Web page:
The problem of homelessness is continuing to grow with Focus Ireland reporting an 18% increase in the number of people using its support services this year.
More and more families are also at risk of losing their homes, as the charity said the number of people seeking housing advice over difficulties in paying mortgages and rent has almost doubled in 2013.
Focus Ireland said the findings showed the need for more effective measures to address the risk of increased numbers of people facing homelessness due to the recession and to increase the number of affordable homes.
The charity’s chief executive Joyce Loughnan claimed 3,000 housing units are needed to cater for the problem of long-term homelessness.
She expressed concern that a majority of homeless people remained in B&Bs or other accommodation for up to two years, despite improvements in the quality of emergency accommodation.
At its annual conference in Dublin yesterday, Focus Ireland said 9,237 people availed of its support services for the homeless so far this year compared to 7,819 during all of 2012.
In addition, the number of people seeking its housing advice services rose from 2,973 last year to 4,248 in the first 10 months of 2013.
The number of families being made homeless in Dublin had reached 173 this year, with the monthly average doubling to 16. “That’s five children every week losing their homes,” said Ms Loughnan.
The charity published a study which recommends a new approach to moving people out of homelessness by assisting them to secure private rented accommodation. It is piloting a scheme in Cork which allows landlords to obtain a fair market rent.
Ms Loughnan accused Nama of failing to deliver on its promise to make 2,000 social housing units available.
However, a Nama spokesperson said the agency was fully committed to playing its part in providing homes for people who needed them.
He said Nama had identified and made available over 4,000 houses and apartments for social housing purposes to local authorities and the housing agency. But it is understood about 2,000 have been deemed unsuitable or are still to be assessed.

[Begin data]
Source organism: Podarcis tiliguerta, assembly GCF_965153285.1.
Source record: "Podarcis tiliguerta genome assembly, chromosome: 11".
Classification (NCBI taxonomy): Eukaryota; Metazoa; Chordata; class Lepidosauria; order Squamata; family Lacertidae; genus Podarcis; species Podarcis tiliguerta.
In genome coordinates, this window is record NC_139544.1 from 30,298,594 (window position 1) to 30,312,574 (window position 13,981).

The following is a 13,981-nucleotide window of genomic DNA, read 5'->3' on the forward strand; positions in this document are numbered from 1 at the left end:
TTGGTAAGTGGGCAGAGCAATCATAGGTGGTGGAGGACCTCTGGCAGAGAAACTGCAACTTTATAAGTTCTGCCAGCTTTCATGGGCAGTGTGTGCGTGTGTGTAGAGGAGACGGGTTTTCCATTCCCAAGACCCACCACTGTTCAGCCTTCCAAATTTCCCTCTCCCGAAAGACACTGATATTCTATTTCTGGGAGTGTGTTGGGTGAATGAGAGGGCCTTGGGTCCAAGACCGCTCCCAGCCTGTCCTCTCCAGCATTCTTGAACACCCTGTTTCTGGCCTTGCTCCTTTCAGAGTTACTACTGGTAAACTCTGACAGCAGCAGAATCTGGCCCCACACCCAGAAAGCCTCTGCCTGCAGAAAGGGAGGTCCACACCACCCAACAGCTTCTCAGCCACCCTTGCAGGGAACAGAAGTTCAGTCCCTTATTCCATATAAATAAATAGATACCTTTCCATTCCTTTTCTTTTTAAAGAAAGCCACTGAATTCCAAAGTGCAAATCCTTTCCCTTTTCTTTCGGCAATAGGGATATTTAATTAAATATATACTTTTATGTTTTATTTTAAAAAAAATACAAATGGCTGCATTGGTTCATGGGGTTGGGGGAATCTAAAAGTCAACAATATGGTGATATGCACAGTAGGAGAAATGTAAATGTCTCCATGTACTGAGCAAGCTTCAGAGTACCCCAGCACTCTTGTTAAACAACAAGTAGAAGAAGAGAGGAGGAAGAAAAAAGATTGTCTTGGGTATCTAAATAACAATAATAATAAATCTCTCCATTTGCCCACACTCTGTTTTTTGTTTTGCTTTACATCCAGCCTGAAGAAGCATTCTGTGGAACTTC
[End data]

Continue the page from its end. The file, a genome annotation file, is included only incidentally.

Nama said it had delivered 475 housing units for social housing to date with a target of 600 by the end of the year, while the remaining 1,400 properties are subject to ongoing discussion with approved housing bodies.
In addition, Nama said Focus Ireland had rejected 136 properties on the basis they did not meet specific requirements in various developments in Dublin, Cork and Kildare whose details it had provided to the charity.
Meanwhile, Enda Kenny has insisted he is the only Taoiseach to have ever gone on the streets to speak to homeless people about their lives.
Mr Kenny became embroiled in heated Dáil exchanges with Sinn Féin deputy leader Mary Lou McDonald after she criticised government inaction in the face of a dramatic rise in rough sleeping.
After the Taoiseach told the opposition TD he had spoken to a man the other night who was “on the streets” for a few weeks after a row with his spouse, Ms McDonald accused Mr Kenny of “talking out of both sides of his mouth” and spinning a “yarn”.
The Taoiseach hit back saying that he was the first head of Government to seek out homeless people.
“Name me a predecessor of mine in this position who has taken time to go down the streets and talk to these people.
“If the deputy thinks that it is just a yarn to say that a person tells me where he or she hides a sleeping bag and bits and pieces during the course of the day, if Deputy McDonald believes that this is a kind of smart alec remark, then it is beneath even her to do that.”
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